We also think that asset quality in its underlying markets is deteriorating much more rapidly than the company’s recognition of non-performing loans would suggest. Yesterday’s H1 statement revealed that STAN’s corporate NPL ratio had risen to 4.5% (from 3.8% at the end of 2014) but this is still relatively low by historic emerging market standards in a cyclical downturn. Our experience of the downturn in asset quality in Europe was that banks were much more willing to restructure loans and that this often masked a deeper downturn in credit quality (or at least delays or in some cases is still delaying its recognition). We suppose the same is true in Asia and EM. Hence since 2011 STAN has seen significant growth in the “restructured loan” category, which are now equivalent to the stock of non-performing loans and which are excluding from analysis of coverage ratios. This indicates that asset quality is already more problematic than headline numbers would suggest.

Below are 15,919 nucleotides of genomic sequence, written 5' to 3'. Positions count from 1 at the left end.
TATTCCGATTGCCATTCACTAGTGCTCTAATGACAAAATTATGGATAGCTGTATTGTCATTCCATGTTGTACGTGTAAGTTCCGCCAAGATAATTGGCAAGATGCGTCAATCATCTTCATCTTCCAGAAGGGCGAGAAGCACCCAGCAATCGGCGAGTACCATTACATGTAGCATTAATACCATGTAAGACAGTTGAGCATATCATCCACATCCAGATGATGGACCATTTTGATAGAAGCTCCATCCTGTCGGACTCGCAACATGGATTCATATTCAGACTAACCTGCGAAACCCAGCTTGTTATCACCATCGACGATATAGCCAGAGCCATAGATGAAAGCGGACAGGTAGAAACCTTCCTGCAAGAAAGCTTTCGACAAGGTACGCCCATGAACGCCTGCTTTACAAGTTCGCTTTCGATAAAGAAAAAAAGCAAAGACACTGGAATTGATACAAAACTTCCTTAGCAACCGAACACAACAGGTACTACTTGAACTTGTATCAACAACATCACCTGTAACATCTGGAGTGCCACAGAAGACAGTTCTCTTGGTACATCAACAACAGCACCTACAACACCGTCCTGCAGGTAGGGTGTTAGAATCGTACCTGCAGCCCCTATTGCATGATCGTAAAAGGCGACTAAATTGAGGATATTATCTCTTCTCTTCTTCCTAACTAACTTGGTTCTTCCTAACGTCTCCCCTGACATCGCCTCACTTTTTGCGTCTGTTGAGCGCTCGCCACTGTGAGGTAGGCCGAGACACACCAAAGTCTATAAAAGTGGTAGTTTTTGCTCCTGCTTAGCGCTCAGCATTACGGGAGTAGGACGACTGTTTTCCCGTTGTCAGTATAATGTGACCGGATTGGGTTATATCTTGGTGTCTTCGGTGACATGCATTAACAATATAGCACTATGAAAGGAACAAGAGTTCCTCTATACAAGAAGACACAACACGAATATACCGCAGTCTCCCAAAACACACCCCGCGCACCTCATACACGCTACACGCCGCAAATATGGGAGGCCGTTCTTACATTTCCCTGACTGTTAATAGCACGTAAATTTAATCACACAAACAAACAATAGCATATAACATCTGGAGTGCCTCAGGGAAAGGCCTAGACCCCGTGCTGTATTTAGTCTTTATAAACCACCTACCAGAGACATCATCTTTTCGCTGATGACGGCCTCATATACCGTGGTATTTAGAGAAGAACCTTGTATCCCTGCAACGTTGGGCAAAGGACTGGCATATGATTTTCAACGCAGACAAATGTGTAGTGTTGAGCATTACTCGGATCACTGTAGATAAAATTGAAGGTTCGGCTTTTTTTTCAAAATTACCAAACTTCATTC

STAN’s new CEO has been candid admitting “we grew aggressively in certain markets, we accepted high concentrations by industry, by geography and by individual borrower, and we have found some weak operational controls which exposed the group to losses and fraud”, which does not fill us with huge amounts of confidence that all the skeletons have yet fallen from the closet. Indeed, we think that the credit cycle will get much worse for STAN. Management currently identifies its problem areas as “commodities, China and India” but it is frankly difficult to identify any area of the STAN balance sheet that is now particularly safe, or at least early cycle. Around a quarter of its corporate loan book is exposed to Hong Kong which operates a US dollar peg, whereby bank lending is effectively priced off the US yield curve in order to maintain a fixed exchange rate, irrespective of whether it is appropriate for the Hong Kong economy. The credit cycle in Singapore, STAN’s other main Asian exposure, which operates a wider targeted currency peg, is similarly correlated, albeit to a lesser degree. Both Hong Kong and Singapore have undergone multi-year expansion in credit which accelerated as a result of Fed Chairman Bernanke’s QE. So when the Federal Reserve begins its hiking cycle, asset quality can only deteriorate further for STAN and the bank will likely face a synchronised credit downturn across all of its markets, even in those which have hitherto proven resilient, particularly now the Chinese fixed asset investment boom would also appear be over. This makes market forecasts that P&L provision charges will peak at 82bps cost of risk in FY 2015 somewhat ludicrous (particularly as the annualised cost of risk was 114bps in H1).